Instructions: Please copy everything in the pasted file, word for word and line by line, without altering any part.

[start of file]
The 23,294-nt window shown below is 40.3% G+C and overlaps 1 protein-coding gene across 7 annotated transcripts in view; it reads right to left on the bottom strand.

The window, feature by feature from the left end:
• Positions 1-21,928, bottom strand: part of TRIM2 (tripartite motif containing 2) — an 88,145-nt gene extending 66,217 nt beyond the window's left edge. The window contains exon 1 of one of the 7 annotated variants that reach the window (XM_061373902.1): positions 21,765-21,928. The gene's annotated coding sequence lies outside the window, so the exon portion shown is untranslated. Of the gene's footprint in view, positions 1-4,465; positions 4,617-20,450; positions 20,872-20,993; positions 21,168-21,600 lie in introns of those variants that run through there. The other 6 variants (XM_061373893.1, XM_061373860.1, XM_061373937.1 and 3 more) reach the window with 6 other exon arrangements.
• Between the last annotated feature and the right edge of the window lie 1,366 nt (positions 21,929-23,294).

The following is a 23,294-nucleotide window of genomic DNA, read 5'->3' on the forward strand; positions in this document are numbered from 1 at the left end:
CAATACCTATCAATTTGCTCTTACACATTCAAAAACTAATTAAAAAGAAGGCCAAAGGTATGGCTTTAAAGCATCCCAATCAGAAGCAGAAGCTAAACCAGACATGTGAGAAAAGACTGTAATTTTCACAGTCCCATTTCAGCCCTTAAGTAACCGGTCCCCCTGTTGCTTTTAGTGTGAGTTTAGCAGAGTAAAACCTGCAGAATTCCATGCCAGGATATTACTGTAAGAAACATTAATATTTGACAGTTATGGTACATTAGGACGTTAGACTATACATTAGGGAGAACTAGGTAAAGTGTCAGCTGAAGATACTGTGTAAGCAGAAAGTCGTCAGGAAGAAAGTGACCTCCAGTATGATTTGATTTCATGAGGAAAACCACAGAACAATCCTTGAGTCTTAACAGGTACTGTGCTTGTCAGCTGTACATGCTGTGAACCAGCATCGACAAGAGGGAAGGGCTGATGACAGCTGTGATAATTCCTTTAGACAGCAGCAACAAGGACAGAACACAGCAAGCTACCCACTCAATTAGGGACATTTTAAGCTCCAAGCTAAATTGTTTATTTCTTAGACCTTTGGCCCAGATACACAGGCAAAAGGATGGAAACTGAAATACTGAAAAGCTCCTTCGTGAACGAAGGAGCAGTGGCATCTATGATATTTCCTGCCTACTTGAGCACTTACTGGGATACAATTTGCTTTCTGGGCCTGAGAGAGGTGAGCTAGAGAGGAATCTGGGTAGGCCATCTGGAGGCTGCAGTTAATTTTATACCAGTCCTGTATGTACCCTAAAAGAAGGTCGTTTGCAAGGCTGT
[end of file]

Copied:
The 23,294-nt window shown below is 40.3% G+C and overlaps 1 protein-coding gene across 7 annotated transcripts in view; it reads right to left on the bottom strand.

The window, feature by feature from the left end:
• Positions 1-21,928, bottom strand: part of TRIM2 (tripartite motif containing 2) — an 88,145-nt gene extending 66,217 nt beyond the window's left edge. The window contains exon 1 of one of the 7 annotated variants that reach the window (XM_061373902.1): positions 21,765-21,928. The gene's annotated coding sequence lies outside the window, so the exon portion shown is untranslated. Of the gene's footprint in view, positions 1-4,465; positions 4,617-20,450; positions 20,872-20,993; positions 21,168-21,600 lie in introns of those variants that run through there. The other 6 variants (XM_061373893.1, XM_061373860.1, XM_061373937.1 and 3 more) reach the window with 6 other exon arrangements.
• Between the last annotated feature and the right edge of the window lie 1,366 nt (positions 21,929-23,294).

The following is a 23,294-nucleotide window of genomic DNA, read 5'->3' on the forward strand; positions in this document are numbered from 1 at the left end:
CAATACCTATCAATTTGCTCTTACACATTCAAAAACTAATTAAAAAGAAGGCCAAAGGTATGGCTTTAAAGCATCCCAATCAGAAGCAGAAGCTAAACCAGACATGTGAGAAAAGACTGTAATTTTCACAGTCCCATTTCAGCCCTTAAGTAACCGGTCCCCCTGTTGCTTTTAGTGTGAGTTTAGCAGAGTAAAACCTGCAGAATTCCATGCCAGGATATTACTGTAAGAAACATTAATATTTGACAGTTATGGTACATTAGGACGTTAGACTATACATTAGGGAGAACTAGGTAAAGTGTCAGCTGAAGATACTGTGTAAGCAGAAAGTCGTCAGGAAGAAAGTGACCTCCAGTATGATTTGATTTCATGAGGAAAACCACAGAACAATCCTTGAGTCTTAACAGGTACTGTGCTTGTCAGCTGTACATGCTGTGAACCAGCATCGACAAGAGGGAAGGGCTGATGACAGCTGTGATAATTCCTTTAGACAGCAGCAACAAGGACAGAACACAGCAAGCTACCCACTCAATTAGGGACATTTTAAGCTCCAAGCTAAATTGTTTATTTCTTAGACCTTTGGCCCAGATACACAGGCAAAAGGATGGAAACTGAAATACTGAAAAGCTCCTTCGTGAACGAAGGAGCAGTGGCATCTATGATATTTCCTGCCTACTTGAGCACTTACTGGGATACAATTTGCTTTCTGGGCCTGAGAGAGGTGAGCTAGAGAGGAATCTGGGTAGGCCATCTGGAGGCTGCAGTTAATTTTATACCAGTCCTGTATGTACCCTAAAAGAAGGTCGTTTGCAAGGCTGT